Trends in aggressivity of the Australian light vehicle fleet by year of manufacture and market group: 1964 to 2000
Monash University Accident Research Centre - Report No. 214
Authors: S. Newstead, L. Watson & M. Cameron
Full report in .pdf format [280KB]
Aggressivity ratings measure the serious injury risk vehicles pose to drivers of other vehicles with which they collide. The relationship between vehicle aggressivity and the year of manufacture of Australian passenger and light commercial vehicles manufactured from 1964 to 2000 was investigated. Trends were examined by year of manufacture both for the fleet as a whole and by market group for vehicles manufactured from 1982 to 2000.
The aggressivity ratings used were based on data on crashes in Victoria and New South Wales during 1987-2000 and in Queensland and Western Australia during 1991-2000. Aggressivity was measured by a combination of injury severity (of injured drivers) and injury risk (of drivers involved in crashes). The ratings were adjusted for the sex and age of the focus driver (i.e. the driver of the vehicle impacted by the vehicle of the specific year of manufacture and / or market group), the speed limit at the crash location, the state in which the crash occurred and the year in which the crash occurred. These factors were strongly related to injury risk and/or severity for aggressivity. The aggressivity rating estimates the risk of the focus driver being killed or admitted to hospital when involved in a tow-away crash, to a degree of accuracy represented by the confidence limits of the rating in each case.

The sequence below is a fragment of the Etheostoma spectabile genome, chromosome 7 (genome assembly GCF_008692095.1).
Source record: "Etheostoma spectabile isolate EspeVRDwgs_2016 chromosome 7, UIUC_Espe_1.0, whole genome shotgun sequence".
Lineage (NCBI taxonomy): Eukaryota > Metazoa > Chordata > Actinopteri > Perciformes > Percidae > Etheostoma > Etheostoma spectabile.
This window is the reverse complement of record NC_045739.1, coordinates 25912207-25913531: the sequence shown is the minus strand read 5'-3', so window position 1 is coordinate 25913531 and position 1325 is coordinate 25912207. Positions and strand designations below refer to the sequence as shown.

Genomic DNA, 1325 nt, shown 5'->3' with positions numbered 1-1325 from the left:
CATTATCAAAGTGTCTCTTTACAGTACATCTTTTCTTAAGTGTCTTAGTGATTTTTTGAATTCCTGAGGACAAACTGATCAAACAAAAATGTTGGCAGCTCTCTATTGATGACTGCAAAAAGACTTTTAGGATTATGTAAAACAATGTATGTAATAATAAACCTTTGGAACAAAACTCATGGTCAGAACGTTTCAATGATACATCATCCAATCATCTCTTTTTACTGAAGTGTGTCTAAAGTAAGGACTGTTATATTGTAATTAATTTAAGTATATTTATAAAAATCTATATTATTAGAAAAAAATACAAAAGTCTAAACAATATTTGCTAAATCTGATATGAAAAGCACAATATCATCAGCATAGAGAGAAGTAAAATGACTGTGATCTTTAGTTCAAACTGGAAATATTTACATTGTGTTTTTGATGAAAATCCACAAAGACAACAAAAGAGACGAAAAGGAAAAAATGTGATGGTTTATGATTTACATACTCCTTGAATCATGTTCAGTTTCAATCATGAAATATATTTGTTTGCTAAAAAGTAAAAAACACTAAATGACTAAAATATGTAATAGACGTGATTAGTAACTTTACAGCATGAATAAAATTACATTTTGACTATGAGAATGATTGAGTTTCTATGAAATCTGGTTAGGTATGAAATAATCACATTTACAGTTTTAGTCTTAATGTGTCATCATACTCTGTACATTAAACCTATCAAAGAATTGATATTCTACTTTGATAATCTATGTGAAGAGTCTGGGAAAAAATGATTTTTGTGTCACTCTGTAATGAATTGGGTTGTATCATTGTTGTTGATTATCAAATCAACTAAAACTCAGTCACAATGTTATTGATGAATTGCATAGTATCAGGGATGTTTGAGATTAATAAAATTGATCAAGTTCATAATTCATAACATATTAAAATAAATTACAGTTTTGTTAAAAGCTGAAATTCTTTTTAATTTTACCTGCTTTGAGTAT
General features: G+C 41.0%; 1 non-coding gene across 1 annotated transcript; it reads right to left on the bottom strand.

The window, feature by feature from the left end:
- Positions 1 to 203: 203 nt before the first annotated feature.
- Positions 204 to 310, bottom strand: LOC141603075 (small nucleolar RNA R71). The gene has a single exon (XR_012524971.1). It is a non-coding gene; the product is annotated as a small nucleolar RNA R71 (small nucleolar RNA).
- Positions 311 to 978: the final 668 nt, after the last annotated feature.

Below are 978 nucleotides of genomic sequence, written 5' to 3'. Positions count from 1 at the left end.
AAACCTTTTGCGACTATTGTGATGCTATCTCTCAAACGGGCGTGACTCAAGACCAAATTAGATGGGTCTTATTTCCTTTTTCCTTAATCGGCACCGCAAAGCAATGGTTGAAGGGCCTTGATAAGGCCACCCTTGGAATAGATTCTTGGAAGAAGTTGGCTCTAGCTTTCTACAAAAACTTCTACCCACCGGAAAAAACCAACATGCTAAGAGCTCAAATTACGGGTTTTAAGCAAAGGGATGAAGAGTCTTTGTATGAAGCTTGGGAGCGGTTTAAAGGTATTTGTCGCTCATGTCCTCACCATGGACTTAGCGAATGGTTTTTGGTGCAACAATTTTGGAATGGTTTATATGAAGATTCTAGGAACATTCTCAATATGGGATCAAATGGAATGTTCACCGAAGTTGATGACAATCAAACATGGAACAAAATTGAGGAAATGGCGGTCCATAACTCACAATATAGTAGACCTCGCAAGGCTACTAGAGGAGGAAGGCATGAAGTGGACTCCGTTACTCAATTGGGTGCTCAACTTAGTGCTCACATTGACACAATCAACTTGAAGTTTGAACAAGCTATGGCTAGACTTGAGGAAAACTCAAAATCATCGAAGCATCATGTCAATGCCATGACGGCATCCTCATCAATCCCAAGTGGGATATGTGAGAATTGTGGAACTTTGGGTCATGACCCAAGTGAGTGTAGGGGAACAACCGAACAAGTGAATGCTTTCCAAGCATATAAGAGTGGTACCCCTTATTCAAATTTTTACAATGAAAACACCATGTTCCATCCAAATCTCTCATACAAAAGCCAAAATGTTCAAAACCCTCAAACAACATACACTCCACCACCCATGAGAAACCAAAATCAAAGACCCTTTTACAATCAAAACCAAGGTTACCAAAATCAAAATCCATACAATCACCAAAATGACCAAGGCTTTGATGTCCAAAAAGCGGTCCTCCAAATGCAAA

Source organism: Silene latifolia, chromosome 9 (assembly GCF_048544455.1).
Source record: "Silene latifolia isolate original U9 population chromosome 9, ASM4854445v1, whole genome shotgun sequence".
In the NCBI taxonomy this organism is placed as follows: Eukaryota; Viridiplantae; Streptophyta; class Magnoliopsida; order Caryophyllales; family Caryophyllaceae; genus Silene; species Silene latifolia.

The results of this report are based on a number of assumptions and warrant a number of qualifications that should be noted.
Sponsoring Organisations - This project was funded as contract research by the following organisations: Road Traffic Authority of NSW. Royal Automobile Club of Victoria Ltd. NRMA Ltd. Transport Accident Commission. Royal Automobile Club of Western Australia Ltd. and by a grant from the Australian Transport Safety Bureau